Unless otherwise indicated, the sequence data that we report are based on DNA isolated from a specific tissue (usually leukocytes). Test reports contain no information about gene sequences in other tissues.

Deletion/Duplication Testing via Array Comparative Genomic Hybridization

Test Procedure

Equal amounts of genomic DNA from the patient and a gender matched reference sample are amplified and labeled with Cy3 and Cy5 dyes, respectively. To prevent any sample cross contamination, a unique sample tracking control is added into each patient sample. Each labeled patient product is then purified, quantified, and combined with the same amount of reference product. The combined sample is loaded onto the designed array and hybridized for at least 22-42 hours at 65°C. Arrays are then washed and scanned immediately with 2.5 µM resolution. Only data for the gene(s) of interest for each patient are extracted and analyzed.

Analytical Validity

PreventionGenetics' high density gene-centric custom designed aCGH enables the detection of relatively small deletions and duplications within a single exon of a given gene or deletions and duplications encompassing the entire gene. PreventionGenetics has established and verified this test's accuracy and precision.

Analytical Limitations

Our dense probe coverage may allow detection of deletions/duplications down to 100 bp; however due to limitations and probe spacing this cannot be guaranteed across all exons of all genes. Therefore, some copy number changes smaller than 100-300 bp within a targeted large exon may not be detected by our array.

This array may not detect deletions and duplications present at low levels of mosaicism or those present in genes that have pseudogene copies or repeats elsewhere in the genome.

aCGH will not detect balanced translocations, inversions, or point mutations that may be responsible for the clinical phenotype.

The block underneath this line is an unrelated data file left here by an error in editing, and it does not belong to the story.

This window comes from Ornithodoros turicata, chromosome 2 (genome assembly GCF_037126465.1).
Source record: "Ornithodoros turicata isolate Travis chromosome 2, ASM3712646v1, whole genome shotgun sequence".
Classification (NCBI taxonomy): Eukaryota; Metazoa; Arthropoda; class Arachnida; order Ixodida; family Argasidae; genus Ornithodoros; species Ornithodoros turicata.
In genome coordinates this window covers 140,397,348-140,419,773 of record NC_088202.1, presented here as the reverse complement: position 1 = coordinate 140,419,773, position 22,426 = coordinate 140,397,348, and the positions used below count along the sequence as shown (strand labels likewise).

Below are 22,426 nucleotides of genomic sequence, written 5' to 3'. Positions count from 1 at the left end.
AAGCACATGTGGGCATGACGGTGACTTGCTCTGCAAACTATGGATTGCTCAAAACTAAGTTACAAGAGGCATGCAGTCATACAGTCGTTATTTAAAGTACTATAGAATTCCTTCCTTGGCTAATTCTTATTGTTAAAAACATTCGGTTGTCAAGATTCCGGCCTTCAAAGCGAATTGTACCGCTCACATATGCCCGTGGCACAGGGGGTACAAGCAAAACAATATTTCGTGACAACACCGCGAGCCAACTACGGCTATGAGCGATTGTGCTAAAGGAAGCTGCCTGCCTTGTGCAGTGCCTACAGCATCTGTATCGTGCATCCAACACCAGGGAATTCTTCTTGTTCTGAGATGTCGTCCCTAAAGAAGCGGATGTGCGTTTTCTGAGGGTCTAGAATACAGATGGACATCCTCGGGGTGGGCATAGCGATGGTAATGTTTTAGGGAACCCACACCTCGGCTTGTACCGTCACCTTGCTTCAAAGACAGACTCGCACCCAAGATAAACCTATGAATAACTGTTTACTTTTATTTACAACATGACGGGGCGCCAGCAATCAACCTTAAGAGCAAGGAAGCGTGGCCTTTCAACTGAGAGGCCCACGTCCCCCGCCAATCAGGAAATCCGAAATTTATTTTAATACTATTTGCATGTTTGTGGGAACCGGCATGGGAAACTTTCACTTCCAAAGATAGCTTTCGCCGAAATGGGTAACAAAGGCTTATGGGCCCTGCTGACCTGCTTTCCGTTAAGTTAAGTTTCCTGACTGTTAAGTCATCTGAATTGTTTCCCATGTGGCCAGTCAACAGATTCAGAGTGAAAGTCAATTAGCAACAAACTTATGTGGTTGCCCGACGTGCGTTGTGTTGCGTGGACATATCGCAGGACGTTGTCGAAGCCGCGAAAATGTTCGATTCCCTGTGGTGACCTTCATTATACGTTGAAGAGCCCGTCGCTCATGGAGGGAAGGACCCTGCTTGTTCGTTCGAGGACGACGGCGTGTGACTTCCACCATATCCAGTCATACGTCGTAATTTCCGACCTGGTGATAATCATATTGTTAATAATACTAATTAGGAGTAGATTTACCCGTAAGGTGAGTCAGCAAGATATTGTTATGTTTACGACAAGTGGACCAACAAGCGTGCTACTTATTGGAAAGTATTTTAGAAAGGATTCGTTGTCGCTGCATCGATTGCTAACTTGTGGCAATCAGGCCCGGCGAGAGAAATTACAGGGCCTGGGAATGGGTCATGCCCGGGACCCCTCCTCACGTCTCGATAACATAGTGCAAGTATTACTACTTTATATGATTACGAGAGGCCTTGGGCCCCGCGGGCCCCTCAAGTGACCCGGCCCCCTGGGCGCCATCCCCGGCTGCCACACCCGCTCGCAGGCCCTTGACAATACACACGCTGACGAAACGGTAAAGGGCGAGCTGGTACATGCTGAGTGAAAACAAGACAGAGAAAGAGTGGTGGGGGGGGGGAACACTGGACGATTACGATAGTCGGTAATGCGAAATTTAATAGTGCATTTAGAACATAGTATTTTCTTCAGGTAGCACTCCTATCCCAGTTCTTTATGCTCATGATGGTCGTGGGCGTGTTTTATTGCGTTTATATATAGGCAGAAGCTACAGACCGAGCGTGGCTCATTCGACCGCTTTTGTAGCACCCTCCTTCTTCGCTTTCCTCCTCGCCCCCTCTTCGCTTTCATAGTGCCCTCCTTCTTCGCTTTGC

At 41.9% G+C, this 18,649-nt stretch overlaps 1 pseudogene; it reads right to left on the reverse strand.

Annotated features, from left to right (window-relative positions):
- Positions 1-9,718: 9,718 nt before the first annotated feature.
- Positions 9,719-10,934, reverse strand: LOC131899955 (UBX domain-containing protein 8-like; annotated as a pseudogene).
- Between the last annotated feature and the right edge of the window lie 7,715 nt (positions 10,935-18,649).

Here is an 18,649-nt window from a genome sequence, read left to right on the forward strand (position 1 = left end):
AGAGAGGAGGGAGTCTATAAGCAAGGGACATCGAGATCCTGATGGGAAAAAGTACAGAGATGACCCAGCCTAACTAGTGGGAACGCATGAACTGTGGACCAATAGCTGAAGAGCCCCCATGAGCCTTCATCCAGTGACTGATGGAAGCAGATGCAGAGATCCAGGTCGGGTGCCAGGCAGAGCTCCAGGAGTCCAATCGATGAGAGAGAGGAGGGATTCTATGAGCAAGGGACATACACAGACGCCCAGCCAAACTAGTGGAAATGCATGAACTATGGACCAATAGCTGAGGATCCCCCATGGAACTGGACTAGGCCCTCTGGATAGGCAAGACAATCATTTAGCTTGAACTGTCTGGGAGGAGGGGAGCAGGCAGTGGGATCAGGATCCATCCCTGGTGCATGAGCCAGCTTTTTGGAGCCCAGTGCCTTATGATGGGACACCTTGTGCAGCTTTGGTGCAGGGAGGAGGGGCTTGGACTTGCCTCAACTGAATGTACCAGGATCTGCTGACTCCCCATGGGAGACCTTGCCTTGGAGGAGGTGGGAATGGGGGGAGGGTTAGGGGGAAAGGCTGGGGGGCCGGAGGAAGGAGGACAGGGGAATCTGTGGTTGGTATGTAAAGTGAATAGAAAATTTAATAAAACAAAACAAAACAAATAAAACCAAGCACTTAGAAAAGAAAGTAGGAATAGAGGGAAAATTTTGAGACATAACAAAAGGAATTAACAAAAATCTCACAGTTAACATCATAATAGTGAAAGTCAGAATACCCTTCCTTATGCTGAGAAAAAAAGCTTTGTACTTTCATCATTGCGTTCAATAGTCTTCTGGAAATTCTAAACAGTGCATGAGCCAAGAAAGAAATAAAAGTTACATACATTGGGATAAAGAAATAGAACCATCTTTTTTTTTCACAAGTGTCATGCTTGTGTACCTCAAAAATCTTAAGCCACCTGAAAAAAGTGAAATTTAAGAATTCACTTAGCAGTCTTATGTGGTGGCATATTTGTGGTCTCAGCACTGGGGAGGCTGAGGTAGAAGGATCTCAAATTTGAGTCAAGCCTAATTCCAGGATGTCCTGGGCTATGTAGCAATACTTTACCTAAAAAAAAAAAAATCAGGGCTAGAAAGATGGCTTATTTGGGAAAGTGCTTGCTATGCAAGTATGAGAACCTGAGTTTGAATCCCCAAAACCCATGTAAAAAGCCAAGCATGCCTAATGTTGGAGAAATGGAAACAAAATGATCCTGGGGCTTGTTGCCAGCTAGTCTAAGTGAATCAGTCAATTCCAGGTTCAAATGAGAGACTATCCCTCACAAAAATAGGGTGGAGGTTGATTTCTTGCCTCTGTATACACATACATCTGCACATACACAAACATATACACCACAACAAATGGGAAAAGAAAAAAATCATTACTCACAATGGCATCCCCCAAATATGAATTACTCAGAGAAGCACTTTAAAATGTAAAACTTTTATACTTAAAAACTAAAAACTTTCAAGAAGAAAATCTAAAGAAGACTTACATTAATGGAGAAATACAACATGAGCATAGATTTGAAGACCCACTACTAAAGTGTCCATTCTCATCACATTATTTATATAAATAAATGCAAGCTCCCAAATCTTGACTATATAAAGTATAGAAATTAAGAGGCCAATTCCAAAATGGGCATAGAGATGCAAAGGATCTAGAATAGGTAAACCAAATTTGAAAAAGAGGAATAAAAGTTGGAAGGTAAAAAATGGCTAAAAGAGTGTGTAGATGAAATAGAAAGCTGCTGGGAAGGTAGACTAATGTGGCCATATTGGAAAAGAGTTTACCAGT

Breakpoints, if occurring outside the targeted gene, may be hard to define.

The sensitivity of this assay may be reduced when DNA is extracted by an outside laboratory.

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Ordering Options

myPrevent - Online Ordering
  • The test can be added to your online orders in the Summary and Pricing section.
  • Once the test has been added log in to myPrevent to fill out an online requisition form.
  • A completed requisition form must accompany all specimens.
  • Billing information along with specimen and shipping instructions are within the requisition form.
  • All testing must be ordered by a qualified healthcare provider.


(Delivery accepted Monday - Saturday)

  • Collect 3 ml -5 ml (5 ml preferred) of whole blood in EDTA (purple top tube) or ACD (yellow top tube). For Test #500-DNA Banking only, collect 10 ml -20 ml of whole blood.
  • For small babies, we require a minimum of 1 ml of blood.
  • Only one blood tube is required for multiple tests.
  • Ship blood tubes at room temperature in an insulated container. Do not freeze blood.
  • During hot weather, include a frozen ice pack in the shipping container. Place a paper towel or other thin material between the ice pack and the blood tube.
  • In cold weather, include an unfrozen ice pack in the shipping container as insulation.
  • At room temperature, blood specimen is stable for up to 48 hours.
  • If refrigerated, blood specimen is stable for up to one week.
  • Label the tube with the patient name, date of birth and/or ID number.


(Delivery accepted Monday - Saturday)

  • Send in screw cap tube at least 5 µg -10 µg of purified DNA at a concentration of at least 20 µg/ml for NGS and Sanger tests and at least 5 µg of purified DNA at a concentration of at least 100 µg/ml for gene-centric aCGH, MLPA, and CMA tests, minimum 2 µg for limited specimens.
  • For requests requiring more than one test, send an additional 5 µg DNA per test ordered when possible.
  • DNA may be shipped at room temperature.
  • Label the tube with the composition of the solute, DNA concentration as well as the patient’s name, date of birth, and/or ID number.
  • We only accept genomic DNA for testing. We do NOT accept products of whole genome amplification reactions or other amplification reactions.


(Delivery preferred Monday - Thursday)

  • PreventionGenetics should be notified in advance of arrival of a cell culture.
  • Culture and send at least two T25 flasks of confluent cells.
  • Some panels may require additional flasks (dependent on size of genes, amount of Sanger sequencing required, etc.). Multiple test requests may also require additional flasks. Please contact us for details.
  • Send specimens in insulated, shatterproof container overnight.
  • Cell cultures may be shipped at room temperature or refrigerated.
  • Label the flasks with the patient name, date of birth, and/or ID number.
  • We strongly recommend maintaining a local back-up culture. We do not culture cells.